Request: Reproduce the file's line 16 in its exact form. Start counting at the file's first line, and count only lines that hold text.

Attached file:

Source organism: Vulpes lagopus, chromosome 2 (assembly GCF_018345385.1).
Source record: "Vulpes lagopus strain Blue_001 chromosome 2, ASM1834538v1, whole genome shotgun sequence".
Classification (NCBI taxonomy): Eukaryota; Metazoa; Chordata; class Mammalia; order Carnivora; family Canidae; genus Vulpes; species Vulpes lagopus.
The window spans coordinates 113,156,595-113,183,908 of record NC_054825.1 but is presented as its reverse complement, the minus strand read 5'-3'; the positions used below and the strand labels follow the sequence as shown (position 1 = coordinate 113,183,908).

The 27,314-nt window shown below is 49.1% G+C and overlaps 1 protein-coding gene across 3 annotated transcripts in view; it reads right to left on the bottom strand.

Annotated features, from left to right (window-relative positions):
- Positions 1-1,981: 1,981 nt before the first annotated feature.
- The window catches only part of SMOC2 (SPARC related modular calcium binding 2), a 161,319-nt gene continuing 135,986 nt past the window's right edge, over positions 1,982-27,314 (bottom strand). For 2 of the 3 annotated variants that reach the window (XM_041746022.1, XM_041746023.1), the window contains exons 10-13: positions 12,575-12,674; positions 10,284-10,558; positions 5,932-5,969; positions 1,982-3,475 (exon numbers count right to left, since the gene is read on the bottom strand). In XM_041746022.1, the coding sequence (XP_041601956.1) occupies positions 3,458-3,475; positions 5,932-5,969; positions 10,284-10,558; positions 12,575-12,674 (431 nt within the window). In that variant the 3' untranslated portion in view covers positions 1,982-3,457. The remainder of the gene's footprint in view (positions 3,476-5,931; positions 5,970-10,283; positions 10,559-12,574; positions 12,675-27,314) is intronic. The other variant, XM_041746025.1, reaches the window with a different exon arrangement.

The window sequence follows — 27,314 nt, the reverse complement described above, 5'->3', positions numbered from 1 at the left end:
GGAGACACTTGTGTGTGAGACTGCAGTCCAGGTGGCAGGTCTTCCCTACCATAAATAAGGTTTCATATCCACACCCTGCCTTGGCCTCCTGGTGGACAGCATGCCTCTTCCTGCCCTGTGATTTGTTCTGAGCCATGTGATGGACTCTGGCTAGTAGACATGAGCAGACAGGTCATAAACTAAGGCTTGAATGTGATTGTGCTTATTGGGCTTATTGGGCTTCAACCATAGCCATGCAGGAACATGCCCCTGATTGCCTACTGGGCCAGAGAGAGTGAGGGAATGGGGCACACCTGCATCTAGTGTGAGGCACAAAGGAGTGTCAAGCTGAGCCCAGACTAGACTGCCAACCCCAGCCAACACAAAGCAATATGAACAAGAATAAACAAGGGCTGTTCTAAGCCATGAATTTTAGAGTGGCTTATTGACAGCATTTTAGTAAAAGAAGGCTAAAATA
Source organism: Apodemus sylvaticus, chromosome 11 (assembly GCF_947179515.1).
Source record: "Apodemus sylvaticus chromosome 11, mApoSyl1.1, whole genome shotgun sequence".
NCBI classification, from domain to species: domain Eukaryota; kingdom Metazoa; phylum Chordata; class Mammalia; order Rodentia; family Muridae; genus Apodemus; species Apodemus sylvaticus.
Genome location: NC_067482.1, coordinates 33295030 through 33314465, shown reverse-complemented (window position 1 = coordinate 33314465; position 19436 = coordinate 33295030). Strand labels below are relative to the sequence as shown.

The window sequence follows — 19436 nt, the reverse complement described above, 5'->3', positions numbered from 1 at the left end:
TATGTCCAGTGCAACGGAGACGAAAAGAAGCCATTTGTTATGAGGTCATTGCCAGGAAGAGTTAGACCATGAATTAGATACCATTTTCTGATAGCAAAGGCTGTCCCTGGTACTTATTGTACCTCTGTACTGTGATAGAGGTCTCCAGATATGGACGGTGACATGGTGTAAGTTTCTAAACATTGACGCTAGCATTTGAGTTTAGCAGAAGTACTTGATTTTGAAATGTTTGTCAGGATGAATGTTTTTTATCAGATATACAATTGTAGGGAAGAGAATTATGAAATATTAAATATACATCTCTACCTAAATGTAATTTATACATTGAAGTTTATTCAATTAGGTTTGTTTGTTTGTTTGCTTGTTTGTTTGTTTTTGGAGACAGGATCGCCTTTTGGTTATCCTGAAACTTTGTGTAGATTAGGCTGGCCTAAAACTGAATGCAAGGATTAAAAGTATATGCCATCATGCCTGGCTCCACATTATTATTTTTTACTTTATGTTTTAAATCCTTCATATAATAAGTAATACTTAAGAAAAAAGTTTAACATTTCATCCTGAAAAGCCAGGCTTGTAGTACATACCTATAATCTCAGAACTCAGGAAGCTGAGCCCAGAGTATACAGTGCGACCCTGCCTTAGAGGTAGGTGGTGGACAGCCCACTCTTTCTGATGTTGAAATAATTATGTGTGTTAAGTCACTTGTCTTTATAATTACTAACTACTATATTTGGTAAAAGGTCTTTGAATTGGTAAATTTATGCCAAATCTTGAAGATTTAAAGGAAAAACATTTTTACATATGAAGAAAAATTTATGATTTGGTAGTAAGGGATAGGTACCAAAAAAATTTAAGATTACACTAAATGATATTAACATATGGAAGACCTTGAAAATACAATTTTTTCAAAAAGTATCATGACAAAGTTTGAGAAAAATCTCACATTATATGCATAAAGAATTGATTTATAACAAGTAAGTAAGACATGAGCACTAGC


TATGTCCAGTGCAACGGAGACGAAAAGAAGCCATTTGTTATGAGGTCATTGCCAGGAAGAGTTAGACCATGAATTAGATACCATTTTCTGATAGCAAAGGCTGTCCCTGGTACTTATTGTACCTCTGTACTGTGATAGAGGTCTCCAGATATGGACGGTGACATGGTGTAAGTTTCTAAACATTGACGCTAGCATTTGAGTTTAGCAGAAGTACTTGATTTTGAAATGTTTGTCAGGATGAATGTTTTTTATCAGATATACAATTGTAGGGAAGAGAATTATGAAATATTAAATATACATCTCTACCTAAATGTAATTTATACATTGAAGTTTATTCAATTAGGTTTGTTTGTTTGTTTGCTTGTTTGTTTGTTTTTGGAGACAGGATCGCCTTTTGGTTATCCTGAAACTTTGTGTAGATTAGGCTGGCCTAAAACTGAATGCAAGGATTAAAAGTATATGCCATCATGCCTGGCTCCACATTATTATTTTTTACTTTATGTTTTAAATCCTTCATATAATAAGTAATACTTAAGAAAAAAGTTTAACATTTCATCCTGAAAAGCCAGGCTTGTAGTACATACCTATAATCTCAGAACTCAGGAAGCTGAGCCCAGAGTATACAGTGCGACCCTGCCTTAGAGGTAGGTGGTGGACAGCCCACTCTTTCTGATGTTGAAATAATTATGTGTGTTAAGTCACTTGTCTTTATAATTACTAACTACTATATTTGGTAAAAGGTCTTTGAATTGGTAAATTTATGCCAAATCTTGAAGATTTAAAGGAAAAACATTTTTACATATGAAGAAAAATTTATGATTTGGTAGTAAGGGATAGGTACCAAAAAAATTTAAGATTACACTAAATGATATTAACATATGGAAGACCTTGAAAATACAATTTTTTCAAAAAGTATCATGACAAAGTTTGAGAAAAATCTCACATTATATGCATAAAGAATTGATTTATAACAAGTAAGTAAGACATGAGCACTAGC